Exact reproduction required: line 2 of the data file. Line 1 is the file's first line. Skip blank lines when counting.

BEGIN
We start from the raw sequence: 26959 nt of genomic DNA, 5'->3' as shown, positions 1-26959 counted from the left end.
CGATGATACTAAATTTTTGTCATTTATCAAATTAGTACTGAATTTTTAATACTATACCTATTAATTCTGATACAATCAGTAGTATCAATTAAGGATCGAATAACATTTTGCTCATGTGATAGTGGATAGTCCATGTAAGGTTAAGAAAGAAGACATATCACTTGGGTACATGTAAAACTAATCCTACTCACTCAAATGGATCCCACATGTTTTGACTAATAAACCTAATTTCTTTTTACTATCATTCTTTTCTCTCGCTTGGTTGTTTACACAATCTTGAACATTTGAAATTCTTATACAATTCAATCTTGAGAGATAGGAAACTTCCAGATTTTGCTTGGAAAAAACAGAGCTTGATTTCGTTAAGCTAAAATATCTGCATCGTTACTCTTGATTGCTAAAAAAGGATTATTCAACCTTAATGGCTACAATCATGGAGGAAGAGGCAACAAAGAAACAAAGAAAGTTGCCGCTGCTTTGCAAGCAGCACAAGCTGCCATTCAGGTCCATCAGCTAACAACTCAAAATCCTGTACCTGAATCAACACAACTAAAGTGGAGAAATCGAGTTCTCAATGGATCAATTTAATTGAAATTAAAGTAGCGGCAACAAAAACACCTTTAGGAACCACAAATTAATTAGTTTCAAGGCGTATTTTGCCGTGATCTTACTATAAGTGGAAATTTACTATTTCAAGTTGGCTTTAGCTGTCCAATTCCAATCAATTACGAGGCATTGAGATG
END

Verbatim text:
CGATGATACTAAATTTTTGTCATTTATCAAATTAGTACTGAATTTTTAATACTATACCTATTAATTCTGATACAATCAGTAGTATCAATTAAGGATCGAATAACATTTTGCTCATGTGATAGTGGATAGTCCATGTAAGGTTAAGAAAGAAGACATATCACTTGGGTACATGTAAAACTAATCCTACTCACTCAAATGGATCCCACATGTTTTGACTAATAAACCTAATTTCTTTTTACTATCATTCTTTTCTCTCGCTTGGTTGTTTACACAATCTTGAACATTTGAAATTCTTATACAATTCAATCTTGAGAGATAGGAAACTTCCAGATTTTGCTTGGAAAAAACAGAGCTTGATTTCGTTAAGCTAAAATATCTGCATCGTTACTCTTGATTGCTAAAAAAGGATTATTCAACCTTAATGGCTACAATCATGGAGGAAGAGGCAACAAAGAAACAAAGAAAGTTGCCGCTGCTTTGCAAGCAGCACAAGCTGCCATTCAGGTCCATCAGCTAACAACTCAAAATCCTGTACCTGAATCAACACAACTAAAGTGGAGAAATCGAGTTCTCAATGGATCAATTTAATTGAAATTAAAGTAGCGGCAACAAAAACACCTTTAGGAACCACAAATTAATTAGTTTCAAGGCGTATTTTGCCGTGATCTTACTATAAGTGGAAATTTACTATTTCAAGTTGGCTTTAGCTGTCCAATTCCAATCAATTACGAGGCATTGAGATG